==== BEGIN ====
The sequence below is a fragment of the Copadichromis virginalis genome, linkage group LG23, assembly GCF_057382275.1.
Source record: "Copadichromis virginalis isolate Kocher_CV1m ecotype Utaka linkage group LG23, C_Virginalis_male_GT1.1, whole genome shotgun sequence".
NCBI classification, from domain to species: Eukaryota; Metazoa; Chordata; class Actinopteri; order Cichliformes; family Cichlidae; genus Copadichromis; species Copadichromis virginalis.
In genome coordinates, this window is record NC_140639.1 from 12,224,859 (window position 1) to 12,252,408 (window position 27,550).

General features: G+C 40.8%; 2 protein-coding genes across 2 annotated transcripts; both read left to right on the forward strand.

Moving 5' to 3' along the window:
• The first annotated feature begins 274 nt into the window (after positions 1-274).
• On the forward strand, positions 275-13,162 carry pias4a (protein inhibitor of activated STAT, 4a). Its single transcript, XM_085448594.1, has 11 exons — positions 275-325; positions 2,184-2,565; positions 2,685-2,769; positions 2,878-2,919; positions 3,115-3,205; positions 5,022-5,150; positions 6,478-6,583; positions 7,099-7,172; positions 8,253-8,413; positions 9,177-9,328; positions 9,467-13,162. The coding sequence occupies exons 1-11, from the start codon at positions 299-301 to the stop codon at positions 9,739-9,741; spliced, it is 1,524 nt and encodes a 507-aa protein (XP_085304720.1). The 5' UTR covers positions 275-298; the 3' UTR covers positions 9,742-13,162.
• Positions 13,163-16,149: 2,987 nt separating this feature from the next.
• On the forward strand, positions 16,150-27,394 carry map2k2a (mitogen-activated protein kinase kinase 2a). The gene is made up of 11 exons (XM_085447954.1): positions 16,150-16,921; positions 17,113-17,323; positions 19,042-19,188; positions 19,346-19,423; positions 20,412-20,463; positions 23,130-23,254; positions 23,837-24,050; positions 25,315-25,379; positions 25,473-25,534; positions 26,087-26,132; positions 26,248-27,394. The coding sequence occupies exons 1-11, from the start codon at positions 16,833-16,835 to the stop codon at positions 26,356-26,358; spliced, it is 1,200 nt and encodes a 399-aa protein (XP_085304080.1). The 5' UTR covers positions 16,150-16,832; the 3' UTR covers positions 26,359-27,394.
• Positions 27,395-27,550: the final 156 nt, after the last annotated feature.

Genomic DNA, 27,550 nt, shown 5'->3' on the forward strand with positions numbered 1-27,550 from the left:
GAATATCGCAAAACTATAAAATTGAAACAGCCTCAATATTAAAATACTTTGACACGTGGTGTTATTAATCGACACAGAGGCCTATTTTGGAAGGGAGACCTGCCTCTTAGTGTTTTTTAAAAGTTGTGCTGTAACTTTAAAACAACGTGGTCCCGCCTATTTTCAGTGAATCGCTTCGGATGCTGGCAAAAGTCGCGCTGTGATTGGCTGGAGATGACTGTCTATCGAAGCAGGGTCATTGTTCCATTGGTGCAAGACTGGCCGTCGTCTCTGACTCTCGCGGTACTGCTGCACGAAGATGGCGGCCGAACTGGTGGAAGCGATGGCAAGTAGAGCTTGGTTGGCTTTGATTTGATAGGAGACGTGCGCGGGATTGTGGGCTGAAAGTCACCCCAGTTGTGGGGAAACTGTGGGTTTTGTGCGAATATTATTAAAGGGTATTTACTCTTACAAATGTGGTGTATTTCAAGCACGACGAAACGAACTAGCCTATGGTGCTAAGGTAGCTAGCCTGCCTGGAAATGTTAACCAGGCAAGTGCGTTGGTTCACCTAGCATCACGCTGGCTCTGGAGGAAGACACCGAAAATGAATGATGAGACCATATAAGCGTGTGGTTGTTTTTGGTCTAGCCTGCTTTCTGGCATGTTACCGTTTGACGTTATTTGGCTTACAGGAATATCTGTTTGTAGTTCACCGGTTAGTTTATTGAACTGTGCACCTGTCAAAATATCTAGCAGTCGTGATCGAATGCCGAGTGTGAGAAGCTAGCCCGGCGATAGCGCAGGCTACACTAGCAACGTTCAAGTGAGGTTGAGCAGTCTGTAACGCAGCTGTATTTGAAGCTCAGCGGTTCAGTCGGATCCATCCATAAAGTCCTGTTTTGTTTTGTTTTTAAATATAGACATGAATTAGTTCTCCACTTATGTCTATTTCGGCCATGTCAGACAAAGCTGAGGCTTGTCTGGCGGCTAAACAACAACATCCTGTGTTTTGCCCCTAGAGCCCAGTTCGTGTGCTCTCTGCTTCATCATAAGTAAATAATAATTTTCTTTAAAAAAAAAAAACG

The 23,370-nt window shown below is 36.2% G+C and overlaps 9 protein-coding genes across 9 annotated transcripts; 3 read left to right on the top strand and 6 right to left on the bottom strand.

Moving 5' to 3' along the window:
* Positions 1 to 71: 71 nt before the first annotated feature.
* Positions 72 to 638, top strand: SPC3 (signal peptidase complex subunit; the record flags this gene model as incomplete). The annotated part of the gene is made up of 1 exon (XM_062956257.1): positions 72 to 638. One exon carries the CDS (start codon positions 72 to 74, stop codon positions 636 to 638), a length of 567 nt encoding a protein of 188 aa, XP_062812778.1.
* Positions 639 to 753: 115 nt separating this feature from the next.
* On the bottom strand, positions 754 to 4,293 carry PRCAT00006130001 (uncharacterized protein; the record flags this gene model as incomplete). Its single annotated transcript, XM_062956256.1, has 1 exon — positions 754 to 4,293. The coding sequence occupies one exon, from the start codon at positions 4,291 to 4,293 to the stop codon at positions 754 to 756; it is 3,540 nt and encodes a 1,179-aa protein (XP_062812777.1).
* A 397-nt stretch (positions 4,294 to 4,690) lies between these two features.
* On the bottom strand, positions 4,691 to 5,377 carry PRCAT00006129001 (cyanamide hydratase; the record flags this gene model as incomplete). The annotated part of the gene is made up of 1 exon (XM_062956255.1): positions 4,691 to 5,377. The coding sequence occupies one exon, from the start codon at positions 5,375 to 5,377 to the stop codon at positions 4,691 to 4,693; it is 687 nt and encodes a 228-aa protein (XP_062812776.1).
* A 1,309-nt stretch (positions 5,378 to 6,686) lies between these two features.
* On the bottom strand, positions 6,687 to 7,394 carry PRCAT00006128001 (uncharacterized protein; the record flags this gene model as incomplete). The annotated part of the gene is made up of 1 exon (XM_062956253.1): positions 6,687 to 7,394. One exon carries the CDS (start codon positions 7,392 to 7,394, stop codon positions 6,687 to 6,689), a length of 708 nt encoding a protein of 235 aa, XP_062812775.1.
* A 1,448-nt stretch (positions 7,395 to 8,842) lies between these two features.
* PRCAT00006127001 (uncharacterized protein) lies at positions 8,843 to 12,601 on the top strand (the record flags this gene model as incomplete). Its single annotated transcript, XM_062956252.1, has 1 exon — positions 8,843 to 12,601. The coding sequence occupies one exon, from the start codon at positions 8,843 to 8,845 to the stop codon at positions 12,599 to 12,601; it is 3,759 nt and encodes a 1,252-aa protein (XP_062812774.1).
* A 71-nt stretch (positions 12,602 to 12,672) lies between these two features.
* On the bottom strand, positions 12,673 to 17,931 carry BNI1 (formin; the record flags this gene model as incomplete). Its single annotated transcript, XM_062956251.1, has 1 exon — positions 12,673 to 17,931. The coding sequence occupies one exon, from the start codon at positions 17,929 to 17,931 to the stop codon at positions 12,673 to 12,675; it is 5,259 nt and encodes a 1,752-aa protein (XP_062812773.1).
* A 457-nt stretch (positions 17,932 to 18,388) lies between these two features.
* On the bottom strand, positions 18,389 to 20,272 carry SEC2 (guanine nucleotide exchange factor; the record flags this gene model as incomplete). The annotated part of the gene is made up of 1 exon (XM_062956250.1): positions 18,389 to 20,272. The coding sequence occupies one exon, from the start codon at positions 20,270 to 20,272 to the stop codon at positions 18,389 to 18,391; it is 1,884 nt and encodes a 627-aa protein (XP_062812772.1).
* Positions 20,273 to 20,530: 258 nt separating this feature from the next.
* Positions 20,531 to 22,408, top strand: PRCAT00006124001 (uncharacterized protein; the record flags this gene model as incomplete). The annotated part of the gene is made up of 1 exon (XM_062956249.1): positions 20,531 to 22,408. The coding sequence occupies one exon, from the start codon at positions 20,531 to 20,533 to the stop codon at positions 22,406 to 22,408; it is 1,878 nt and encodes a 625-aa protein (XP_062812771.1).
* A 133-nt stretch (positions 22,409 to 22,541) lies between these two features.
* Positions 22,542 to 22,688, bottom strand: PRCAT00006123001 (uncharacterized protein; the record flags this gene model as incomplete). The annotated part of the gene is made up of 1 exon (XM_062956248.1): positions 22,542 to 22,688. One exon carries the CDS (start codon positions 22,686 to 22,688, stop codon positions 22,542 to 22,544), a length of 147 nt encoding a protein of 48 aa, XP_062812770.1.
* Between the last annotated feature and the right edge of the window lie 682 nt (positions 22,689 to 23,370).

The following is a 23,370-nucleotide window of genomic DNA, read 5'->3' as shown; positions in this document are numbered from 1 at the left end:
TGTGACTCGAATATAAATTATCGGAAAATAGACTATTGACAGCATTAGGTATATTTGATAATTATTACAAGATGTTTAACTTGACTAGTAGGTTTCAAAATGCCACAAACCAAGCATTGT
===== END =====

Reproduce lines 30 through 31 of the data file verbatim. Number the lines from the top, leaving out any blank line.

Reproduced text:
* Positions 20,273 to 20,530: 258 nt separating this feature from the next.
* Positions 20,531 to 22,408, top strand: PRCAT00006124001 (uncharacterized protein; the record flags this gene model as incomplete). The annotated part of the gene is made up of 1 exon (XM_062956249.1): positions 20,531 to 22,408. The coding sequence occupies one exon, from the start codon at positions 20,531 to 20,533 to the stop codon at positions 22,406 to 22,408; it is 1,878 nt and encodes a 625-aa protein (XP_062812771.1).